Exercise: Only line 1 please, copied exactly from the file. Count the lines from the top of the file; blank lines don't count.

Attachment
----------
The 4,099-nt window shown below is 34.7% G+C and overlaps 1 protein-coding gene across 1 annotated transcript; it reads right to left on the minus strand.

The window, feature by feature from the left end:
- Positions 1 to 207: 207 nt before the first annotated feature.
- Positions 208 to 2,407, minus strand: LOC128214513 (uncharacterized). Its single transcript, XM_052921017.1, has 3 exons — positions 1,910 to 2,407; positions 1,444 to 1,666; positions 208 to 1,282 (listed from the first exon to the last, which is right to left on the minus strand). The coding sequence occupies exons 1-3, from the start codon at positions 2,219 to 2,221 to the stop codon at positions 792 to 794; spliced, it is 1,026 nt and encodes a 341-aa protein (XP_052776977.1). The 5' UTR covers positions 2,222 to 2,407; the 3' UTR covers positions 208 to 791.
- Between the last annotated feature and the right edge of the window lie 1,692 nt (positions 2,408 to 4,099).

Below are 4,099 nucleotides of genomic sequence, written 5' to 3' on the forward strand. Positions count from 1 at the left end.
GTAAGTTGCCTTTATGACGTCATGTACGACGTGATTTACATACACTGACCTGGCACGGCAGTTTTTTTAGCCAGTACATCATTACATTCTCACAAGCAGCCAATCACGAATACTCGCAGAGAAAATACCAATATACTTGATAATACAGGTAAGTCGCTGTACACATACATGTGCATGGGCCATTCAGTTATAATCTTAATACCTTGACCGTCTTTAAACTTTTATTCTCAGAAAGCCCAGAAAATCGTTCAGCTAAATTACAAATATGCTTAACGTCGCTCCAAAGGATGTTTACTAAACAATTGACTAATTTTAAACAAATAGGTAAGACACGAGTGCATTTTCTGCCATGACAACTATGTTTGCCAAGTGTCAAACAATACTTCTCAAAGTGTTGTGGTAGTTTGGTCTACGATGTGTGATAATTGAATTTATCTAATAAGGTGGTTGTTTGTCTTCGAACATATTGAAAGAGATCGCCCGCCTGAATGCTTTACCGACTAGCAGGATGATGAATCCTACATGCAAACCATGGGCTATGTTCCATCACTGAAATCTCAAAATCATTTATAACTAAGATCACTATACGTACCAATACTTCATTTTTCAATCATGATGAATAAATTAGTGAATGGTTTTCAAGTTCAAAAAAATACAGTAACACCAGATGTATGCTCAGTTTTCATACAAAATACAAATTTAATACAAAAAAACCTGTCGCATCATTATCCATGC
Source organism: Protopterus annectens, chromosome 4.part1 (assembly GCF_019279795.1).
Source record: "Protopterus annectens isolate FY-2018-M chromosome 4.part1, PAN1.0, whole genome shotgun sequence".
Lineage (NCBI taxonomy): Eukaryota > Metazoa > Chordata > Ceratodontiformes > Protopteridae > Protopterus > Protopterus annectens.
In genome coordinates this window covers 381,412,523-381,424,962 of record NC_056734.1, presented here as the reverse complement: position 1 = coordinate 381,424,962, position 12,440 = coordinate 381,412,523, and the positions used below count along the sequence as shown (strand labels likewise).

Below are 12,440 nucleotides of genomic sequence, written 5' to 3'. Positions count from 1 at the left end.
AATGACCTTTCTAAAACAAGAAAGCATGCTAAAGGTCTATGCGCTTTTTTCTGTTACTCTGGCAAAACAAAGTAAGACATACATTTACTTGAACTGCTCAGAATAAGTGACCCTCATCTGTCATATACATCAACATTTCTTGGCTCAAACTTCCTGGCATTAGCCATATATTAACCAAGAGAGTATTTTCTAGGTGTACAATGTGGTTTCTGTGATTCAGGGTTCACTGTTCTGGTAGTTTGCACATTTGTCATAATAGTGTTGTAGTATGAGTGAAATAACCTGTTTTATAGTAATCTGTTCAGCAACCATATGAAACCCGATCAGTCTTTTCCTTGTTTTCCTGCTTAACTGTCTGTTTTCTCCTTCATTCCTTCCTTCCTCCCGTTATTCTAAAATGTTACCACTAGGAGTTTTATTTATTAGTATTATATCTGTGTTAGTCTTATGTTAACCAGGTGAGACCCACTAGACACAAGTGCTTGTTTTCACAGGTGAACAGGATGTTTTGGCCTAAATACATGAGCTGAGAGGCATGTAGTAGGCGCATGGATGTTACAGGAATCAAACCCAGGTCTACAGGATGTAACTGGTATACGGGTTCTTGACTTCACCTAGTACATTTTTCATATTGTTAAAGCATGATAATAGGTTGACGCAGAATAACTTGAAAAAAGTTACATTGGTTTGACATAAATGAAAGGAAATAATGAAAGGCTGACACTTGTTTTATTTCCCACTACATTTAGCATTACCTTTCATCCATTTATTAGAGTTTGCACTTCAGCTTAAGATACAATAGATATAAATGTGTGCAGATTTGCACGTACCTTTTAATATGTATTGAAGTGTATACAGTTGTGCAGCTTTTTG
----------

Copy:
The 4,099-nt window shown below is 34.7% G+C and overlaps 1 protein-coding gene across 1 annotated transcript; it reads right to left on the minus strand.